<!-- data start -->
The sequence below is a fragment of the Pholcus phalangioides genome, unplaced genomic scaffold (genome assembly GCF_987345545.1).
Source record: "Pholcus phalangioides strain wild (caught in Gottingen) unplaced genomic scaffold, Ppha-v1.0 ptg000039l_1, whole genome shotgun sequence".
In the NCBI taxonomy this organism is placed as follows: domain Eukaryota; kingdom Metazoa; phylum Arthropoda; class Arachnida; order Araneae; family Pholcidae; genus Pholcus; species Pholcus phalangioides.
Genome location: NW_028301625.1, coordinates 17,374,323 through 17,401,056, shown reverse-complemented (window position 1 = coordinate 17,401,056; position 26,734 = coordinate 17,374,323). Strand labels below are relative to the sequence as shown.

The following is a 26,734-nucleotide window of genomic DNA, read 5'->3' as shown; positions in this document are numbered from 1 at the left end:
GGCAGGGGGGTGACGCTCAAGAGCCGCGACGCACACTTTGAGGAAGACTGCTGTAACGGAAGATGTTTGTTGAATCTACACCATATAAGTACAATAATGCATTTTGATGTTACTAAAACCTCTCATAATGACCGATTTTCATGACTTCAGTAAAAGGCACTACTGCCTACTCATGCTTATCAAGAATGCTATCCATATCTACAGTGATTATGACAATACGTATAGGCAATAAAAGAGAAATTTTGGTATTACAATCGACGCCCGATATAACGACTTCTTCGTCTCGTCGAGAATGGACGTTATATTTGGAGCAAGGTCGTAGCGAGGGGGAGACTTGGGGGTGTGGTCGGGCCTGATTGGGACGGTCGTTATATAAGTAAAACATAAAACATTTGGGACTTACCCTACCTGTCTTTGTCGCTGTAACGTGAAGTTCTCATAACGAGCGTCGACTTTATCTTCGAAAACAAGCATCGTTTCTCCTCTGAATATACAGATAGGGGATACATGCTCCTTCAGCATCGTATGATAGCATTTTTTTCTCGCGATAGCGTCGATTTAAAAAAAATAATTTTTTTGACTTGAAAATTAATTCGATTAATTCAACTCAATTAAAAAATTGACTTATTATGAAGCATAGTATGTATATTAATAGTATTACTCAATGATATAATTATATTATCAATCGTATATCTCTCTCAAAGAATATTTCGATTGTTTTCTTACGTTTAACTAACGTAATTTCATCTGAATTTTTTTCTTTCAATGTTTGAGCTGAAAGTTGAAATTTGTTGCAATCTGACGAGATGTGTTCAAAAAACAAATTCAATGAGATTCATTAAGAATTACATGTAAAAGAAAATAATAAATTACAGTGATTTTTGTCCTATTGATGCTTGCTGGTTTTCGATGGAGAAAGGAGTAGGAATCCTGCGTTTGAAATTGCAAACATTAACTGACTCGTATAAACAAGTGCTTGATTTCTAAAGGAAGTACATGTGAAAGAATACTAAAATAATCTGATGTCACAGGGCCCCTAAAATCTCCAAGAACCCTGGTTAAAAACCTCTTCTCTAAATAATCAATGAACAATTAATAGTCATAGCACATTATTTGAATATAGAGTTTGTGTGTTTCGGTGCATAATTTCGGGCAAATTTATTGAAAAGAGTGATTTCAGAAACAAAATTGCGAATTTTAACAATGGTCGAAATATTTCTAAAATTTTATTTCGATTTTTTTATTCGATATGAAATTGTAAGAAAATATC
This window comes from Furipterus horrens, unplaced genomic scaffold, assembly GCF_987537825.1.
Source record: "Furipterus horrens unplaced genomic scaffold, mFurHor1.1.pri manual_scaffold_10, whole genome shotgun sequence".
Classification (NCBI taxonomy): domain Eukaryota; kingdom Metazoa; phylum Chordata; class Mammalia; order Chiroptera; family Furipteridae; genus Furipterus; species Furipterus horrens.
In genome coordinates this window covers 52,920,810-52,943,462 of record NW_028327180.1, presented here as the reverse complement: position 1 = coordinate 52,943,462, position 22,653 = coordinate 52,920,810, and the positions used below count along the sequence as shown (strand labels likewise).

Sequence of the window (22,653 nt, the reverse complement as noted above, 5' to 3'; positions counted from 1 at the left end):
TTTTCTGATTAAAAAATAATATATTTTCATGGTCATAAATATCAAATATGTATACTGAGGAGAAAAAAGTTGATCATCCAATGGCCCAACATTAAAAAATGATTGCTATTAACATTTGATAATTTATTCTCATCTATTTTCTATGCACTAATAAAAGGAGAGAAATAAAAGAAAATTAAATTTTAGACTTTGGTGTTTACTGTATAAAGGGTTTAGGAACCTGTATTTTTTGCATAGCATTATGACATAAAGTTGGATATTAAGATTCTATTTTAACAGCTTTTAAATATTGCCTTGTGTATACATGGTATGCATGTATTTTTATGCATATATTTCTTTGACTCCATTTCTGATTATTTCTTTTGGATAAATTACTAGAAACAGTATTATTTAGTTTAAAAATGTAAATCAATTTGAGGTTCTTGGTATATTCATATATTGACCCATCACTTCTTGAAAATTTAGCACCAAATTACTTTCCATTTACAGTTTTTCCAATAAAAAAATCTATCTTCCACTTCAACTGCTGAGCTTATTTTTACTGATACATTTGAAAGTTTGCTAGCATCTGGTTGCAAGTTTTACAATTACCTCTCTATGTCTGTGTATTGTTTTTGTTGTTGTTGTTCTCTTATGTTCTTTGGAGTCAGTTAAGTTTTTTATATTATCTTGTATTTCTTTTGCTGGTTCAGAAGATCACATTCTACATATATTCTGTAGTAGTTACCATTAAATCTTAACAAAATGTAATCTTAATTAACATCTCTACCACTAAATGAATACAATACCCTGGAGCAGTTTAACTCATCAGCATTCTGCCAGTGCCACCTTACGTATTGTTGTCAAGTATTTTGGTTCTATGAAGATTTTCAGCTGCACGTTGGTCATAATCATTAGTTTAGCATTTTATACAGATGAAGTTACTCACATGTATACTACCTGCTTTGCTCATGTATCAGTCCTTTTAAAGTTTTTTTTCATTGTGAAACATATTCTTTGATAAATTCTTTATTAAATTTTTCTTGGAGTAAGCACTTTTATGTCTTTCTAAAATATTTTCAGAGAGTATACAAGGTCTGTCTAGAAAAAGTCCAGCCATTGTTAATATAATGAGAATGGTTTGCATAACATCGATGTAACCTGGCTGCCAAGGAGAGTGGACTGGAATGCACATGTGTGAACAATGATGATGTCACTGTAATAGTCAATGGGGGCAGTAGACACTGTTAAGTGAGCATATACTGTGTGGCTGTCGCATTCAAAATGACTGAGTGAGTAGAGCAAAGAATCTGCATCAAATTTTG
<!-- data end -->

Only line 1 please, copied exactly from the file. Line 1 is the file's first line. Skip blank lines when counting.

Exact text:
The sequence below is a fragment of the Pholcus phalangioides genome, unplaced genomic scaffold (genome assembly GCF_987345545.1).